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Governance of procurement in the public sector is vital to the efficient service delivery of any government. It must be held to a higher standard of conduct because it accounts for a significant portion of taxpayer money.
Public procurement underpins the relationship between the private and public sectors and requires an acute appreciation and understanding of the broader legal and policy framework in public law, including public procurement, public finance management, constitutional law, administrative law, municipal law and regulatory law.
Our integrated approach
Our team is uniquely comprised of a combination of corporate lawyers, ex-regulators, qualified Company Secretaries and certified Commercial Forensic Practitioners and Fraud Examiners who have sat on the boards and been members of executive and audit committees of national and municipal entities.
We have the long-standing practical experience and technical knowledge to assist you in achieving a policy system that is fair, equitable, competitive, commercial and cost effective whilst upholding the constitutional principles of accountability and transparency.
Our services include:
accessing information from public bodies
advising on administrative legislation including the Municipal Systems Act, the Local Government Act, Municipal Finance Management Act, the Municipal Budget and Reporting Regulations, the Municipal Service Delivery and PPP Guidelines, Municipal Supply Chain Regulations, the Supply Chain Management Guide for Municipal Accounting Officers and municipal supply chain policies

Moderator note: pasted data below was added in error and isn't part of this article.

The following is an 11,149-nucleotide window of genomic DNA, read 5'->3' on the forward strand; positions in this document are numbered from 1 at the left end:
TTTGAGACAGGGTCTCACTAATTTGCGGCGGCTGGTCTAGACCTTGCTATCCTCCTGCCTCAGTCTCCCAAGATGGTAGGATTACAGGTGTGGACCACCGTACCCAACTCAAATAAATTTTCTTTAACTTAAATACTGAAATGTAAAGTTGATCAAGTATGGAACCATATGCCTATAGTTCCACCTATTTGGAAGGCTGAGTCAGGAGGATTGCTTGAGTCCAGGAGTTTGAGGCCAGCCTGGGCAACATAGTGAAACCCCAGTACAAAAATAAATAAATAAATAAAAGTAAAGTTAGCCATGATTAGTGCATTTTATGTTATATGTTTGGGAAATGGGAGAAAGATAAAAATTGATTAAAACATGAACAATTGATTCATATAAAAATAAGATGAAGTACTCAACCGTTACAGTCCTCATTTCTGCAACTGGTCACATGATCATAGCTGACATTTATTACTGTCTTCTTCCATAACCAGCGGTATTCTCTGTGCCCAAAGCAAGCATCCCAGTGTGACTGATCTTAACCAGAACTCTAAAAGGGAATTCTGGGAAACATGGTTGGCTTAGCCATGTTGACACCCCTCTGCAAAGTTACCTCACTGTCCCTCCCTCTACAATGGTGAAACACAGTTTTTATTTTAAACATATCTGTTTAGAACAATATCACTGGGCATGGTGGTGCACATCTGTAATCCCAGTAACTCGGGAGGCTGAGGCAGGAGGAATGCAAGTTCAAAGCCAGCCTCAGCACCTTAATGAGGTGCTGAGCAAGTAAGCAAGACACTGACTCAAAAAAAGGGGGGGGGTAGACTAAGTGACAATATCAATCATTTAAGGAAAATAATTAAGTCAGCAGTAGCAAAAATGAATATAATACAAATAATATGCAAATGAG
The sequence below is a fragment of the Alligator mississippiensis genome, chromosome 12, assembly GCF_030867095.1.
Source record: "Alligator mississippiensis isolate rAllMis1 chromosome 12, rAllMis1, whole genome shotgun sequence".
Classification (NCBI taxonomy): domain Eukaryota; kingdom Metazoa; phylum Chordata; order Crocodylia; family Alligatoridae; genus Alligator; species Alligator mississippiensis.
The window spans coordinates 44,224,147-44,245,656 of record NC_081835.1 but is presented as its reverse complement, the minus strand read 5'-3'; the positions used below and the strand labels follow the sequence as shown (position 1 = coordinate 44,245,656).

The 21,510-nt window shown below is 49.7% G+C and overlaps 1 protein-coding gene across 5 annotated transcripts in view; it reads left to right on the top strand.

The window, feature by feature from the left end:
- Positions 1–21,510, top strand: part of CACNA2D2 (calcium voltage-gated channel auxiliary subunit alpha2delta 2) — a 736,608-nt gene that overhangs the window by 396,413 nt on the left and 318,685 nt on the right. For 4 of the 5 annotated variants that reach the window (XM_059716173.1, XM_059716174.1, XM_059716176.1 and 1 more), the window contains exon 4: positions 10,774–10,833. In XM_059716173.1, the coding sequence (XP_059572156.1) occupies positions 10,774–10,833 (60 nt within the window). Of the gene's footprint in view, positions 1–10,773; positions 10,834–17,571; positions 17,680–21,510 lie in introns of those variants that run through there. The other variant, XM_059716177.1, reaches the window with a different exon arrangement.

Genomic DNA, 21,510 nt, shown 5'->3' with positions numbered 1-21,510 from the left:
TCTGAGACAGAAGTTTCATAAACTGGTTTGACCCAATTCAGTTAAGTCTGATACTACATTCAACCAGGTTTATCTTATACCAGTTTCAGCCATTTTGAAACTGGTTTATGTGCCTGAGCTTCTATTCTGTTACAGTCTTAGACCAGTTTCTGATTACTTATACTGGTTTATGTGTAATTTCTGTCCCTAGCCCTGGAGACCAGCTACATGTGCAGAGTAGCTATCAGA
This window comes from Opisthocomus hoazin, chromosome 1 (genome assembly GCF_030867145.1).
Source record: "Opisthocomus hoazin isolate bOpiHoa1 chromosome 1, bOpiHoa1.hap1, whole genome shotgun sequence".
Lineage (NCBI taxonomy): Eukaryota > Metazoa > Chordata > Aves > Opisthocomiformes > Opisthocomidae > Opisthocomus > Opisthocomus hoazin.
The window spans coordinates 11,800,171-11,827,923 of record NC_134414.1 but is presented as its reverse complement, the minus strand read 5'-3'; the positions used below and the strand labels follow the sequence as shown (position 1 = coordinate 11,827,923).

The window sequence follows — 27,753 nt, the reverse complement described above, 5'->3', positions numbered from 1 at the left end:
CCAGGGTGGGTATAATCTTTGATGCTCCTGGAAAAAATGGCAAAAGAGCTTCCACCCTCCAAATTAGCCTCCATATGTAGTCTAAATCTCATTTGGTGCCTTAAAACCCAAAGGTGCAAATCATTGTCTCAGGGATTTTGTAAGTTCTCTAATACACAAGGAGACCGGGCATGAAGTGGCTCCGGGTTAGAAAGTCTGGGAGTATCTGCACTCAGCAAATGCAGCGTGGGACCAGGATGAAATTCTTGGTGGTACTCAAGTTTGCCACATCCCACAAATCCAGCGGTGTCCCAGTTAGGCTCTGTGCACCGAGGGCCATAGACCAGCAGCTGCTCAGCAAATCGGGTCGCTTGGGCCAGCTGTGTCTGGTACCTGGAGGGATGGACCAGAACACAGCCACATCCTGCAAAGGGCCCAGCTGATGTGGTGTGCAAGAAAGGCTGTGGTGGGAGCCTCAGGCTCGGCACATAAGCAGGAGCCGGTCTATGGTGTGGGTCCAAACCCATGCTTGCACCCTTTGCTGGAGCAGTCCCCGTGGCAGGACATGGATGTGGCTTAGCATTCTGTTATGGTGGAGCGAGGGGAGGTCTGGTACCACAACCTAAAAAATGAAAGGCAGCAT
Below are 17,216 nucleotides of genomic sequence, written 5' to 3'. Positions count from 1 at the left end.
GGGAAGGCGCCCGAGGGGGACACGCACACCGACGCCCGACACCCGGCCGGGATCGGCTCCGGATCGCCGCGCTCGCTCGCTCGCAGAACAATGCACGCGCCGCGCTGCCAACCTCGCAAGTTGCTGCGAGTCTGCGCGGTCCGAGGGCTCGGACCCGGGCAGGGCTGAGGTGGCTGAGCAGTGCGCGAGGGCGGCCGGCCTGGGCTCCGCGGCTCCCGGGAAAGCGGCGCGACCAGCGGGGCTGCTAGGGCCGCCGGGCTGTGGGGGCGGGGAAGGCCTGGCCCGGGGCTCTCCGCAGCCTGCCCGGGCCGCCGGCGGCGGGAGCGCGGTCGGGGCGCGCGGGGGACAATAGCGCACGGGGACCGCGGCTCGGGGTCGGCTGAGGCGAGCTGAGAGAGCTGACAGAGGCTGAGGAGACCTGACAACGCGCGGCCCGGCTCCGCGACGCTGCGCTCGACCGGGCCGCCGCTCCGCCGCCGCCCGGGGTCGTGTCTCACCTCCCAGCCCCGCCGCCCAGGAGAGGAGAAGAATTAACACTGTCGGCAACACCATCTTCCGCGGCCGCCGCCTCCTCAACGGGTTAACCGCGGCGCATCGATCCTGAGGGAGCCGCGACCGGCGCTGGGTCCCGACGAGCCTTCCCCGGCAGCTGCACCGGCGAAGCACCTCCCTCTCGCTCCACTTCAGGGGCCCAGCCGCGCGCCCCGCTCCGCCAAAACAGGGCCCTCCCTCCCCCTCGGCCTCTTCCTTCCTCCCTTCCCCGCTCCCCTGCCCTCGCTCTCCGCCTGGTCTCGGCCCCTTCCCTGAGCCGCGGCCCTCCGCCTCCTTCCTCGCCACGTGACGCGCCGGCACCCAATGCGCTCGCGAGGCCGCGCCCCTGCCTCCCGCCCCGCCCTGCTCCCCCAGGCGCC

advising and training on the Public Finance Management Act, regulations 16 and 16A of the Treasury Regulations, the PPP Manual issued by National Treasury, the Constitution and procurement legislation including the Preferential Procurement Policy Framework Act, the Public Service Act and the Promotion of Administrative Justice Act.
advising on tender procedures and the applicable legislative framework
advising on company acquisitions and sales
advising on property acquisition, development and management
challenging irrational and unlawful administrative action
drafting and negotiating outsourcing and performance management agreements'
drafting and reviewing risk management and procurement policies
drafting opinions on constitutional, administrative and local and municipal government issues
lobbying/submissions to Parliament and all levels of government regarding legislative changes
providing employment advice
representing clients in proceedings before quasi-judicial bodies and parliamentary sub-committees